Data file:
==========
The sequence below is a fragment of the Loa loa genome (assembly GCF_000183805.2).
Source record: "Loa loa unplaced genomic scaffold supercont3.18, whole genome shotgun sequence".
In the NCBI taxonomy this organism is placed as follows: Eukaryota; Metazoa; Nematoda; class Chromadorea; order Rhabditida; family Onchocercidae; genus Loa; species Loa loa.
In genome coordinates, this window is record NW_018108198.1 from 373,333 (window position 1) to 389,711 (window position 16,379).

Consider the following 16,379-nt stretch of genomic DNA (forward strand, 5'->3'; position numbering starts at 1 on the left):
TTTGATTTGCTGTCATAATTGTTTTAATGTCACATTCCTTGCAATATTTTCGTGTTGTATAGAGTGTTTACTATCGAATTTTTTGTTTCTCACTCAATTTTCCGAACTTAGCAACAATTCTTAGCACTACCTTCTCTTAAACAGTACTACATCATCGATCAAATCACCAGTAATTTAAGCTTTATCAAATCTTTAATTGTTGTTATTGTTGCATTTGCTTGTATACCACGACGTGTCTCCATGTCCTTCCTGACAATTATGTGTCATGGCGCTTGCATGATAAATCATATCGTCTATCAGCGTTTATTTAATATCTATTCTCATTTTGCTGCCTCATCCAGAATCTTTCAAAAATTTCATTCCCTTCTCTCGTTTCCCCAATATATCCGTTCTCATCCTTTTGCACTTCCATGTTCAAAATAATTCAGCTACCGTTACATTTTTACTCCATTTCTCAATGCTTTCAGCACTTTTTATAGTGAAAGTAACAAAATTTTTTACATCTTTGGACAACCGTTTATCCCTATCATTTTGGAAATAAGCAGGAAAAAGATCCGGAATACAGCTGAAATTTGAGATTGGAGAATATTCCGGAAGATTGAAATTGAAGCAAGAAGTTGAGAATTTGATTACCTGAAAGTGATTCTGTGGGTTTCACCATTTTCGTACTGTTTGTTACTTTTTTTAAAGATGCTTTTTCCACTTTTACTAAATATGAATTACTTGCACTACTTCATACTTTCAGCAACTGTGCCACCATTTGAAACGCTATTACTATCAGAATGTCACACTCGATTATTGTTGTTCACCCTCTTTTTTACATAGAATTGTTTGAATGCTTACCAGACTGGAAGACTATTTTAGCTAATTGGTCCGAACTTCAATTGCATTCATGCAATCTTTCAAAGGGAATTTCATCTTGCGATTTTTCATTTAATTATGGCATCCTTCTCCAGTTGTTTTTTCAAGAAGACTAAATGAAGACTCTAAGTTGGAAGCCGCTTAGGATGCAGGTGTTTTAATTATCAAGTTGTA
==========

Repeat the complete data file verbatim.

The sequence below is a fragment of the Loa loa genome (assembly GCF_000183805.2).
Source record: "Loa loa unplaced genomic scaffold supercont3.18, whole genome shotgun sequence".
In the NCBI taxonomy this organism is placed as follows: Eukaryota; Metazoa; Nematoda; class Chromadorea; order Rhabditida; family Onchocercidae; genus Loa; species Loa loa.
In genome coordinates, this window is record NW_018108198.1 from 373,333 (window position 1) to 389,711 (window position 16,379).

Consider the following 16,379-nt stretch of genomic DNA (forward strand, 5'->3'; position numbering starts at 1 on the left):
TTTGATTTGCTGTCATAATTGTTTTAATGTCACATTCCTTGCAATATTTTCGTGTTGTATAGAGTGTTTACTATCGAATTTTTTGTTTCTCACTCAATTTTCCGAACTTAGCAACAATTCTTAGCACTACCTTCTCTTAAACAGTACTACATCATCGATCAAATCACCAGTAATTTAAGCTTTATCAAATCTTTAATTGTTGTTATTGTTGCATTTGCTTGTATACCACGACGTGTCTCCATGTCCTTCCTGACAATTATGTGTCATGGCGCTTGCATGATAAATCATATCGTCTATCAGCGTTTATTTAATATCTATTCTCATTTTGCTGCCTCATCCAGAATCTTTCAAAAATTTCATTCCCTTCTCTCGTTTCCCCAATATATCCGTTCTCATCCTTTTGCACTTCCATGTTCAAAATAATTCAGCTACCGTTACATTTTTACTCCATTTCTCAATGCTTTCAGCACTTTTTATAGTGAAAGTAACAAAATTTTTTACATCTTTGGACAACCGTTTATCCCTATCATTTTGGAAATAAGCAGGAAAAAGATCCGGAATACAGCTGAAATTTGAGATTGGAGAATATTCCGGAAGATTGAAATTGAAGCAAGAAGTTGAGAATTTGATTACCTGAAAGTGATTCTGTGGGTTTCACCATTTTCGTACTGTTTGTTACTTTTTTTAAAGATGCTTTTTCCACTTTTACTAAATATGAATTACTTGCACTACTTCATACTTTCAGCAACTGTGCCACCATTTGAAACGCTATTACTATCAGAATGTCACACTCGATTATTGTTGTTCACCCTCTTTTTTACATAGAATTGTTTGAATGCTTACCAGACTGGAAGACTATTTTAGCTAATTGGTCCGAACTTCAATTGCATTCATGCAATCTTTCAAAGGGAATTTCATCTTGCGATTTTTCATTTAATTATGGCATCCTTCTCCAGTTGTTTTTTCAAGAAGACTAAATGAAGACTCTAAGTTGGAAGCCGCTTAGGATGCAGGTGTTTTAATTATCAAGTTGTA